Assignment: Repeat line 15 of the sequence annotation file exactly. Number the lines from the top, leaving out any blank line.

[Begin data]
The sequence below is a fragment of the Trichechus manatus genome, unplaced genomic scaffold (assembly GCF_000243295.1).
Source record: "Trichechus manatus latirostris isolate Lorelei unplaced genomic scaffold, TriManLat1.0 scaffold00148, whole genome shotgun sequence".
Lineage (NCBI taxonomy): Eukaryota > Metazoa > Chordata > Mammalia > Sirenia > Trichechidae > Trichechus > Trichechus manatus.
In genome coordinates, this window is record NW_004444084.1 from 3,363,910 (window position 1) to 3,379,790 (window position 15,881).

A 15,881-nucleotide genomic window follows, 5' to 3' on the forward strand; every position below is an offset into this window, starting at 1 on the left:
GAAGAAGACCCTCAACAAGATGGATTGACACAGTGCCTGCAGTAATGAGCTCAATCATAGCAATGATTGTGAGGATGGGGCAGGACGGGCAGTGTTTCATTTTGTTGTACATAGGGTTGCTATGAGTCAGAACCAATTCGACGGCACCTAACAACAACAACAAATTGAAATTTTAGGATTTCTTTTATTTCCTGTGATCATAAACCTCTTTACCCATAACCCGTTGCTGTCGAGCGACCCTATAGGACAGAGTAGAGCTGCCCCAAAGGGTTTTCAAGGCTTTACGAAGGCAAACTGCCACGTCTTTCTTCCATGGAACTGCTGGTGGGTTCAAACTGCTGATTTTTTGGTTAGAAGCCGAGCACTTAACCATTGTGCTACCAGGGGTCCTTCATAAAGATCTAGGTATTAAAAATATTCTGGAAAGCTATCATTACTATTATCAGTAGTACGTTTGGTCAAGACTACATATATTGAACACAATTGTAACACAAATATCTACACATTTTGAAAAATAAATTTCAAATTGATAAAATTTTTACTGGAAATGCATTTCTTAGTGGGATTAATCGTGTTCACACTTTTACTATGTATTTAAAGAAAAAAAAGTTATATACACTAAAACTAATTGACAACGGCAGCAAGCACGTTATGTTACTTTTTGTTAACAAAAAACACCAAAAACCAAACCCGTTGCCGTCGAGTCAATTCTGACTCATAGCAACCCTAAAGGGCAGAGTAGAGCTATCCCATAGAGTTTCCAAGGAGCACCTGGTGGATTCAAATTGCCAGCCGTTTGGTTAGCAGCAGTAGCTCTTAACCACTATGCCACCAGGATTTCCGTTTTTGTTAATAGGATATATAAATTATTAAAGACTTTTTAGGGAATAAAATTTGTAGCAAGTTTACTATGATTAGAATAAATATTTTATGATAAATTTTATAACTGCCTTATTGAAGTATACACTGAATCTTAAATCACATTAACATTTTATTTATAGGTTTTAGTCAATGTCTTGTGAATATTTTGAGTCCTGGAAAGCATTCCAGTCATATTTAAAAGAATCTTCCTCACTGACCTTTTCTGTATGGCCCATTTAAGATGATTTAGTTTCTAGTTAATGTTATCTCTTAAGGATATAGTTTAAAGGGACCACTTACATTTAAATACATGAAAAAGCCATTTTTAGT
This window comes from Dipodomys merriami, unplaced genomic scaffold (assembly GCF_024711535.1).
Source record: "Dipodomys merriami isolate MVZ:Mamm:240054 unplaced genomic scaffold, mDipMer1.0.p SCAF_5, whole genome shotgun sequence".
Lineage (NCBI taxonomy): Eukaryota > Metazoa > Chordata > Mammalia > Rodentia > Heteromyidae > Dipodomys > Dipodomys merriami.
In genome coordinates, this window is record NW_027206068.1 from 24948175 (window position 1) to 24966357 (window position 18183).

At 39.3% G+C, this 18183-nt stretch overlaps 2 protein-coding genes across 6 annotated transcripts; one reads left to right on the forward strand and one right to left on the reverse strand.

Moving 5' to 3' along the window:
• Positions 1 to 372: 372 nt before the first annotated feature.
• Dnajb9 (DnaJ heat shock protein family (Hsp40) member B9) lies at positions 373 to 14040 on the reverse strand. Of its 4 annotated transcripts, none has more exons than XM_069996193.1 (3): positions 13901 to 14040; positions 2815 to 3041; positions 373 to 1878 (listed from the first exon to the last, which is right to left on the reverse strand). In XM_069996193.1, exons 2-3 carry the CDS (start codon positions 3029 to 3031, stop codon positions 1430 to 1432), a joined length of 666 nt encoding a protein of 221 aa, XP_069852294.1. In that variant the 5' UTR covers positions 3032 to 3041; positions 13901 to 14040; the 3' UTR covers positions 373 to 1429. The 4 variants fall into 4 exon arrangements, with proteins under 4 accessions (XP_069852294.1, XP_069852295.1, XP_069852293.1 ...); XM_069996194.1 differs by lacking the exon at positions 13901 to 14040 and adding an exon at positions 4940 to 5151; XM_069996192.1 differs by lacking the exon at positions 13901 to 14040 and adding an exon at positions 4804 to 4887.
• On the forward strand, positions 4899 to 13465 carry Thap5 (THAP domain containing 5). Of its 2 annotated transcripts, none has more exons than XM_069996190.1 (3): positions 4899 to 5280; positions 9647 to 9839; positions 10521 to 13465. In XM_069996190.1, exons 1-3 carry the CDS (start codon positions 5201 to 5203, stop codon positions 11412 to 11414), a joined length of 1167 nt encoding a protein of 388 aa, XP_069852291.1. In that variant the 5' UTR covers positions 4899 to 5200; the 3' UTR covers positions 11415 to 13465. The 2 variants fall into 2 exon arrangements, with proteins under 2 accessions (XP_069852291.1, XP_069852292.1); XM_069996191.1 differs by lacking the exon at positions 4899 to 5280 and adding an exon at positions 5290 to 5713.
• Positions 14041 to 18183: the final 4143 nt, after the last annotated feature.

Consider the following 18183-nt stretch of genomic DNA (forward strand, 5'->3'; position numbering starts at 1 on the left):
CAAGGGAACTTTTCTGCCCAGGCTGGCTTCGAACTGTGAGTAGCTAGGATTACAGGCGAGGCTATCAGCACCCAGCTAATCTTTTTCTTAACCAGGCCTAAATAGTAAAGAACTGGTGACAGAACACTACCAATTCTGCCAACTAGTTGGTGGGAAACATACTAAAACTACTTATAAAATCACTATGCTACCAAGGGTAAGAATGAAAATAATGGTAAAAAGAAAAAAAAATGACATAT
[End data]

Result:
• On the forward strand, positions 4899 to 13465 carry Thap5 (THAP domain containing 5). Of its 2 annotated transcripts, none has more exons than XM_069996190.1 (3): positions 4899 to 5280; positions 9647 to 9839; positions 10521 to 13465. In XM_069996190.1, exons 1-3 carry the CDS (start codon positions 5201 to 5203, stop codon positions 11412 to 11414), a joined length of 1167 nt encoding a protein of 388 aa, XP_069852291.1. In that variant the 5' UTR covers positions 4899 to 5200; the 3' UTR covers positions 11415 to 13465. The 2 variants fall into 2 exon arrangements, with proteins under 2 accessions (XP_069852291.1, XP_069852292.1); XM_069996191.1 differs by lacking the exon at positions 4899 to 5280 and adding an exon at positions 5290 to 5713.